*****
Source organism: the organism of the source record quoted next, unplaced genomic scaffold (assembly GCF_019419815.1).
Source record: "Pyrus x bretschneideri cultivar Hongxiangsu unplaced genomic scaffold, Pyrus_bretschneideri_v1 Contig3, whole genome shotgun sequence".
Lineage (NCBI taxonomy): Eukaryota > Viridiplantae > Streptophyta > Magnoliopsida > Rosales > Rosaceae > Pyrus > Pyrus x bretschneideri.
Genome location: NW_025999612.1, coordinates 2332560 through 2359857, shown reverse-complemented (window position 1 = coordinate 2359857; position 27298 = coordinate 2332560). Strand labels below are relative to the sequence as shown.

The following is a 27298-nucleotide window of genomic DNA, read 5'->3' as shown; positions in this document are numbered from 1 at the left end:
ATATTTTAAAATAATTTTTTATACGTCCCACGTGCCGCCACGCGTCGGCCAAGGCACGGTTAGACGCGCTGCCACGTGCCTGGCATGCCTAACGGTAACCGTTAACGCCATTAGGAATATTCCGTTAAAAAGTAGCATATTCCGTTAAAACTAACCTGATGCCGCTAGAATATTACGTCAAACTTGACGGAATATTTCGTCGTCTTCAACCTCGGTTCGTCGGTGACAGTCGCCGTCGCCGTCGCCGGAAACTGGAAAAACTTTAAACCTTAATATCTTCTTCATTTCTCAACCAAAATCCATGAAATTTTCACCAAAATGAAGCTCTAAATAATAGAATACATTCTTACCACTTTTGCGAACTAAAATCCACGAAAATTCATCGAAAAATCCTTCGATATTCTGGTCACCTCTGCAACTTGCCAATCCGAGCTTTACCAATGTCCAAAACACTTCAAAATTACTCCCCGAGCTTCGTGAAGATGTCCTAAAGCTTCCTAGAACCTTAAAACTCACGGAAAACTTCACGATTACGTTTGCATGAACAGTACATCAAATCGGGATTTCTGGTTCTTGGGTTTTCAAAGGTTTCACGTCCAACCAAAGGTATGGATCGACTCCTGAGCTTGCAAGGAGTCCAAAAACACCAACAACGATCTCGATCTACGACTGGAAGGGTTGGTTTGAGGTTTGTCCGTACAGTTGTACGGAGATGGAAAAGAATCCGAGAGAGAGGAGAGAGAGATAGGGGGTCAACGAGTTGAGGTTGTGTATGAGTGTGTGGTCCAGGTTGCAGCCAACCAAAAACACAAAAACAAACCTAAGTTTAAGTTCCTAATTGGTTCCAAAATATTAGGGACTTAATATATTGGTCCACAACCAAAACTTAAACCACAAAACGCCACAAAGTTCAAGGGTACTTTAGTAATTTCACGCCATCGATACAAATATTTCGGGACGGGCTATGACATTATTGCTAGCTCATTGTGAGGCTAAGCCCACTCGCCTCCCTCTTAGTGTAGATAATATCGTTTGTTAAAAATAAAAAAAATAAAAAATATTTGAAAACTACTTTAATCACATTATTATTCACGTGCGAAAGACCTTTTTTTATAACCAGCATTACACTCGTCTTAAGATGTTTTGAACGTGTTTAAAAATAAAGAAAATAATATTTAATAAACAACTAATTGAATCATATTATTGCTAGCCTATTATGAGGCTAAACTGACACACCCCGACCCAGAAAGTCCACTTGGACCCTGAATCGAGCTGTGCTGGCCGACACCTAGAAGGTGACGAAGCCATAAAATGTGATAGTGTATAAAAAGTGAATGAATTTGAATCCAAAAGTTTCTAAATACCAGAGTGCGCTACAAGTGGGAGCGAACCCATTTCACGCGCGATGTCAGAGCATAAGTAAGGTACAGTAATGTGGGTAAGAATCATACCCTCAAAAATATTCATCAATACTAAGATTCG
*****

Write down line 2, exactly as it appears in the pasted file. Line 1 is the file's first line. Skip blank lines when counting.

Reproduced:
Source record: "Pyrus x bretschneideri cultivar Hongxiangsu unplaced genomic scaffold, Pyrus_bretschneideri_v1 Contig3, whole genome shotgun sequence".